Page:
Amsterdam Canal

For those among us who are new to cruising, myself included, the thought of jumping straight onto a 40+ night cruise to the likes of South America or Canada can leave you with many questions and worries as the unknown world of cruising opens up to you. Whilst most people these days have experienced trips abroad that entail flights, airports, transfers, hotels, etc. which when trying to plan can culminate in an almighty headache, cruising allows for the unknown to be removed as a cruise line takes all the responsibility and hassle from planning your perfect trip. Modern cruising allows passengers to pick their theme or destination and then provides a full itinerary and schedule based on that selection. It takes the stress of multi-destination trips from travel, accommodation to visas and finding restaurants and harks back to the heyday of the travel agencies where the passenger need only to describe their perfect trip and the agent would produce it.

When I was first asked if I wanted to go on a cruise I was, as I always am at the thought of travelling, raring to go. Having never cruised before I was relishing the sense of a new adventure. As time went on the questions and doubts started to creep in, I began to doubt whether a cruise would be for me. I like to travel with a sense of wanderlust, I love to explore cities without a map to just discover and see what is around the next corner. I often make up day plans based on mood and what I discovered on the previous day so the thought of a confirmed itinerary with set stops worried me, would a cruise remove all the spontaneity of a short trip. I soon found that all those unprecedented fears were in vain the second I stepped aboard Magellan on a short cruise to Amsterdam and Antwerp. I was amazed at the smooth transition and thorough security checks at London Tilbury Port it was 30 minutes from arrival to being in my cabin. This is a far cry from the norm of airport queues, long flights, transfers and hotel check-in. It felt slightly novel to know that once I was in the cabin I would be travelling to two separate countries and could call the cabin my base with no need to worry about repacking or moving in order to visit these cities.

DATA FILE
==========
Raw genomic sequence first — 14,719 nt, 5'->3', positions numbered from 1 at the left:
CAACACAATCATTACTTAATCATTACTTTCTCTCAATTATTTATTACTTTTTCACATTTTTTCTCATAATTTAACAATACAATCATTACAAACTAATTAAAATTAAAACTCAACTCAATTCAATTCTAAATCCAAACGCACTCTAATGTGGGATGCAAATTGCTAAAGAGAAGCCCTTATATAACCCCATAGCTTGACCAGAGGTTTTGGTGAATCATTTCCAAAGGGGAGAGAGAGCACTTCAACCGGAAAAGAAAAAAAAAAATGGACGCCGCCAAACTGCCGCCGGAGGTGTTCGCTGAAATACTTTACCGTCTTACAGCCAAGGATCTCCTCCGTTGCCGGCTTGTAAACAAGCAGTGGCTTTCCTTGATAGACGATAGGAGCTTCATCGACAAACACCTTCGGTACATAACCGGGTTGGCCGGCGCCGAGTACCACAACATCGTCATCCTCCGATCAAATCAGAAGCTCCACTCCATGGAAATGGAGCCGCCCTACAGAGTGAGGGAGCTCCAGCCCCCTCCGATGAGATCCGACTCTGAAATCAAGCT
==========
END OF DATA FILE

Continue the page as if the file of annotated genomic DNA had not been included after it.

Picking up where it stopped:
Short Break cruises can be a great way for those who are looking to dip their toes into the cruising world without going all out on booking a two week trip. Most short cruises are either an overnight hop from one port to another or a short trip to the continent with stops in the Netherlands and Belgium. Normally included in an overnight short cruise is a five course dinner, big show entertainment, cabaret, late night music, with a cabin and breakfast. This allows for you to get a taste of what days on board would be like , be sure to read our ‘8 tips for first time cruisers’ blog to make sure that if it is your first cruise that you know what to keep an eye out for.

For those among you who love to cruise, and do so regularly, going slightly further afield being at sea allows you the chance to discover hidden quiet corners which can be one of the most rewarding respites, activities as well can be great ways to bond with other passengers as you all learn new skills and discover hidden talents.  With short cruises the purpose of the trip can become more about getting to, and discovering, the port and city without spending time to appreciate and discover the ship which you call home. Whilst no one can argue with the ease of arriving in ports such as Antwerp on a short cruise were the city is literally on the other side of the road to the cruise terminal, longer cruising can allow for you to rediscover the glamour of cruising.

Amsterdam will always be a city which can be done in any time frame however when on a short cruise the city suits itself to those who want to self-explore. Since upgrading its cruise port terminal recently, Amsterdam cruise port is now only a short 15 minute walk from the ship right into the heart of Amsterdam and Dam Square. The city is best seen on foot or bike and with the short cruises on both Magellan and Columbus you gain a whole day in the city that makes it well worth wandering the network of canals across the city. A definite highlight for those who are only in the city for the day is a stop at De Laatste Kruimel café (literally translating as The Last Crumb). Nestled in small street (Langebrugsteeg) near to Dam Square this small shop offers a wide range of hot and cold sandwiches which are a complete delight. There are a few small tables inside and a small terrace on top of the canal. It really is one of the best small finds in Amsterdam and I can assure you that you will be hungry just from peering into their delightful windows.  

When on board and arriving at Antwerp Cruise Terminal the city is literally a stone’s throw from the ship. One of CMV’s unique treats for passengers on a short cruise is that the ships are perfectly sized to be able to use the Antwerp city cruise terminal and passengers on board and locals watching from the quayside are able to watch the ships as they perform the perfect three point turn in the river to dock, and our new flagship Columbus will be one of the largest ships to dock at the city. Within 5 minutes of leaving the ship you can be in the main Grote Markt exploring the city’s main square with the beautiful Cathedral of Our Lady which currently is host to a wide collection of Paul Peter Rubens paintings including ‘The Raising of the Cross’ (1609-1610), ‘The Descent from the Cross’ (1611 – 1614) and ‘The Assumption of the Virgin’ (1625 – 1626). Now counted as one of the greatest artists in the world it is a rare spectacle to enjoy some of his most famous works in the splendour of the 16th century gothic cathedral. 

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